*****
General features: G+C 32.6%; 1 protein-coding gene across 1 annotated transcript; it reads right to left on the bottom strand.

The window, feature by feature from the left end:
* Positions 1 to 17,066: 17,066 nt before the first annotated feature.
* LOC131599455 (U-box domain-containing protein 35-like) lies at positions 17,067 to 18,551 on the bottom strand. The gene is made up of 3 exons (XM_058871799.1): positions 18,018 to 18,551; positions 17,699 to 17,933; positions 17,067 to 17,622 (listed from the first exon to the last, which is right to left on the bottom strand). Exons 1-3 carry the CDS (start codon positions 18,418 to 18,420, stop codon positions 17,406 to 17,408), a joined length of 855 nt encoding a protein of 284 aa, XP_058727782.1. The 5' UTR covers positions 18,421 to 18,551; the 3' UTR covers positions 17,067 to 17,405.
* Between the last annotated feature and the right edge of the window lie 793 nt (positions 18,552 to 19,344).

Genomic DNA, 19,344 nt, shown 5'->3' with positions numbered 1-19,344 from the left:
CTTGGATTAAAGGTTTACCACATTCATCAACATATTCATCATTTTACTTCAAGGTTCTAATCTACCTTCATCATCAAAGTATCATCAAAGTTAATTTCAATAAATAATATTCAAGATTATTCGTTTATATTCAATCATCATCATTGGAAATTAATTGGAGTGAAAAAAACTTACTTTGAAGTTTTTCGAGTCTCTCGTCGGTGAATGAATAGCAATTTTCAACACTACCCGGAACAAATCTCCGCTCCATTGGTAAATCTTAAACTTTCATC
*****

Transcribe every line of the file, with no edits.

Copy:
General features: G+C 32.6%; 1 protein-coding gene across 1 annotated transcript; it reads right to left on the bottom strand.

The window, feature by feature from the left end:
* Positions 1 to 17,066: 17,066 nt before the first annotated feature.
* LOC131599455 (U-box domain-containing protein 35-like) lies at positions 17,067 to 18,551 on the bottom strand. The gene is made up of 3 exons (XM_058871799.1): positions 18,018 to 18,551; positions 17,699 to 17,933; positions 17,067 to 17,622 (listed from the first exon to the last, which is right to left on the bottom strand). Exons 1-3 carry the CDS (start codon positions 18,418 to 18,420, stop codon positions 17,406 to 17,408), a joined length of 855 nt encoding a protein of 284 aa, XP_058727782.1. The 5' UTR covers positions 18,421 to 18,551; the 3' UTR covers positions 17,067 to 17,405.
* Between the last annotated feature and the right edge of the window lie 793 nt (positions 18,552 to 19,344).

Genomic DNA, 19,344 nt, shown 5'->3' with positions numbered 1-19,344 from the left:
CTTGGATTAAAGGTTTACCACATTCATCAACATATTCATCATTTTACTTCAAGGTTCTAATCTACCTTCATCATCAAAGTATCATCAAAGTTAATTTCAATAAATAATATTCAAGATTATTCGTTTATATTCAATCATCATCATTGGAAATTAATTGGAGTGAAAAAAACTTACTTTGAAGTTTTTCGAGTCTCTCGTCGGTGAATGAATAGCAATTTTCAACACTACCCGGAACAAATCTCCGCTCCATTGGTAAATCTTAAACTTTCATC